Discussion. The defendant argues that the judge erroneously excluded Smith's hearsay statement, which he claims was admissible as a statement against penal interest. A hearsay statement against penal interest is admissible if "(1) the declarant is unavailable . . . , (2) the statement so far tends to subject the declarant to criminal prosecution that a reasonable person in the declarant's position would not have made the statement unless [s]he believed it to be true, and (3) if offered to exculpate the accused, it is corroborated by circumstances clearly indicating its trustworthiness." Commonwealth v. Burnham, 451 Mass. 517 , 524 (2008). See Commonwealth v. Nutbrown, 81 Mass. App. Ct. 773 , 776-777 (2012).

The judge did not abuse her discretion in denying the defendant's request to admit Smith's statement. Although the defendant argued that Smith was unavailable because she might have a privilege under the Fifth Amendment to the United States Constitution, Smith was never called as a witness and did not

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invoke such a privilege. Therefore, she was not unavailable. See Commonwealth v. Hesketh, 386 Mass. 153 , 158 n.4 (1982). [Note 2]

While Smith's statement that the drugs were hers may have subjected her to criminal prosecution, there were no corroborating circumstances that clearly indicated the trustworthiness of the statement. See Commonwealth v. Burnham, supra. To the contrary, Smith was known to the officers as a drug addict, and several of them testified that they had never seen seventy grams of "crack" cocaine on a user. Smith had no money or drug paraphernalia on her when the police encountered her, and she allegedly made the statement in response to the defendant's order to say the drugs were hers. Contrast Commonwealth v. Nutbrown, supra at 780 (spontaneous statements made to four different people on three separate occasions). The judge was required to consider the plausibility of Smith's statement "in the light of the rest of the proof" at trial, Commonwealth v. Carr, 373 Mass. 617 , 624 (1977), which was that the defendant maintained a surveillance camera in his bathroom; the landlord had observed several individuals arrive at the defendant's apartment, knock on the window, enter the apartment, and leave twenty to thirty seconds later; there were plastic sandwich bags in the bedroom closet; several experienced narcotics detectives testified that plastic sandwich bags are often used to package cocaine for sale; and the cocaine was discovered on a coffee table in the defendant's bedroom.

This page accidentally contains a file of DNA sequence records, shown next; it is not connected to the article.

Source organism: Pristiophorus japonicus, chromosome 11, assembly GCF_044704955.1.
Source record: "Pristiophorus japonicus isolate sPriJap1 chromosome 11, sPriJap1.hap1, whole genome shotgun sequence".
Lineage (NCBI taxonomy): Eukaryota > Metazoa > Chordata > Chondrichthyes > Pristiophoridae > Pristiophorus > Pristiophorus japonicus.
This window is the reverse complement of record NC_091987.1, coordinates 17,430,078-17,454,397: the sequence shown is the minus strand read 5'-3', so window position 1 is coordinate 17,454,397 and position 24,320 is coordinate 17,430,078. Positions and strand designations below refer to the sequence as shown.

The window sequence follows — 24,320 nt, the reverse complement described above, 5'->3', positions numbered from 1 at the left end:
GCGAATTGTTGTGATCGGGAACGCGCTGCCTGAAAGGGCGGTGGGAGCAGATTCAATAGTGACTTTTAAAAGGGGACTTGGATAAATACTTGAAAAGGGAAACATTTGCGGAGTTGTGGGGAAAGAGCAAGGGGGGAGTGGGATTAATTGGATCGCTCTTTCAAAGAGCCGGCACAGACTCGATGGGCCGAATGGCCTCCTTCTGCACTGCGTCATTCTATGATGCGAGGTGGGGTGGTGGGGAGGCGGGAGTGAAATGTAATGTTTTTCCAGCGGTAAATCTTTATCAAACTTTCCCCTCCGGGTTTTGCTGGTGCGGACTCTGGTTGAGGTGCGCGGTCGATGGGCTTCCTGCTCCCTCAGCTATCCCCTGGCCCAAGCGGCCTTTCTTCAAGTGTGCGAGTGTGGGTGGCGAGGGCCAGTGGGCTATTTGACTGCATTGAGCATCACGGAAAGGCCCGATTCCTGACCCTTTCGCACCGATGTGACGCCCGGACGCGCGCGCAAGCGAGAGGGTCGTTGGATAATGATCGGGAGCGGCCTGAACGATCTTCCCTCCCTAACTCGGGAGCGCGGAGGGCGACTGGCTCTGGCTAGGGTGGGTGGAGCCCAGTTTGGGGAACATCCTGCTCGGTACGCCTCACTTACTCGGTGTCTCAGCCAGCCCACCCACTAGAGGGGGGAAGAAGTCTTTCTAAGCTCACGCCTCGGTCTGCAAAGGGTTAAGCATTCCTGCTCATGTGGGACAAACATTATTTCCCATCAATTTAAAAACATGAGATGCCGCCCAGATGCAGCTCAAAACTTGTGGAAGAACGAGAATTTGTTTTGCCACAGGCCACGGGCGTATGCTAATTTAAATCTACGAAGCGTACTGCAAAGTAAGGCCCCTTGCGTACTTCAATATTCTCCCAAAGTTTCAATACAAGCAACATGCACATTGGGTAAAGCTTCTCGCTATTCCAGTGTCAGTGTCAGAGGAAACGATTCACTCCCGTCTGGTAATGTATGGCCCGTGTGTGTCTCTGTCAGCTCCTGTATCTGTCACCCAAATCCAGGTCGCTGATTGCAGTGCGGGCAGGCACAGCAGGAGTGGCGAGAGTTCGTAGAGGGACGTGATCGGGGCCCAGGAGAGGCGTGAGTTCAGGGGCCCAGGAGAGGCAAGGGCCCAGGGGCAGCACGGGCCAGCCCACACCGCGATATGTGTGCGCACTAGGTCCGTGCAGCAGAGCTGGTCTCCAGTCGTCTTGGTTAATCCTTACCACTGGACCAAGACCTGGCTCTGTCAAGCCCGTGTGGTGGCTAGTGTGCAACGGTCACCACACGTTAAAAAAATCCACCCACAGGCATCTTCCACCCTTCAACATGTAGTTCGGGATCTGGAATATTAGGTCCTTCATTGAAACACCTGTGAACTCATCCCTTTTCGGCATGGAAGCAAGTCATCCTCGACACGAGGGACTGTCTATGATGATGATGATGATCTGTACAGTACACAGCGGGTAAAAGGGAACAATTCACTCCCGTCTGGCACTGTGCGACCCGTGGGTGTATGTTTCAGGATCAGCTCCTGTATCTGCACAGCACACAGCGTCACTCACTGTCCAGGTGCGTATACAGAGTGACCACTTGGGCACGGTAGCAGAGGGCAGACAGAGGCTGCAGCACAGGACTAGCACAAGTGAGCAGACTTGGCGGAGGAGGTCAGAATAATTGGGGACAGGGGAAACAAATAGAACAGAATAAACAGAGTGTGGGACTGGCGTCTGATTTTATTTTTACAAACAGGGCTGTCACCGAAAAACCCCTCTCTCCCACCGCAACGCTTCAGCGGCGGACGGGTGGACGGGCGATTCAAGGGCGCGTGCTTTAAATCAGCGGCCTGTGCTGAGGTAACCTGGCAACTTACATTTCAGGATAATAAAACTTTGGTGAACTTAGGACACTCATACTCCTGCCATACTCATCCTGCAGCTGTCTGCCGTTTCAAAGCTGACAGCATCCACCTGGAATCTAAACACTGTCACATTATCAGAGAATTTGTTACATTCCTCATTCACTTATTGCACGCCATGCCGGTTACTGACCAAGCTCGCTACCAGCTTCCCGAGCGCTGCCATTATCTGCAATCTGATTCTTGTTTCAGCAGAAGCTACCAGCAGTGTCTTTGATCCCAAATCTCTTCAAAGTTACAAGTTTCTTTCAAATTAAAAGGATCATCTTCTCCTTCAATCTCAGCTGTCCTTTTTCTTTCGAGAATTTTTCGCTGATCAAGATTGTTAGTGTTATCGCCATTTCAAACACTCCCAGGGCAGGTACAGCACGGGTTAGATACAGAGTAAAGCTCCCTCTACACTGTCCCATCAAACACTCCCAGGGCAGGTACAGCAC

The defendant's argument that exclusion of the statement denied him the ability to demonstrate, through cross-examination, the bias of the police officers lacks merit. The defendant's cross-examination of the officers was not limited in any way. The defendant was free to, and did, ask the officers why Smith was released. Moreover, during the defendant's opening and closing statements, the judge did not limit his argument that the drugs at issue belonged to Smith.

Judgment affirmed.


[Note 1] A pseudonym.

[Note 2] Moreover, the defendant made no showing that he was "unable to procure [her] attendance . . . by process or other reasonable means." Commonwealth v. Charles, 428 Mass. 672 , 678 (1999), quoting from Fed.R.Evid. 804(a)(5) (1985).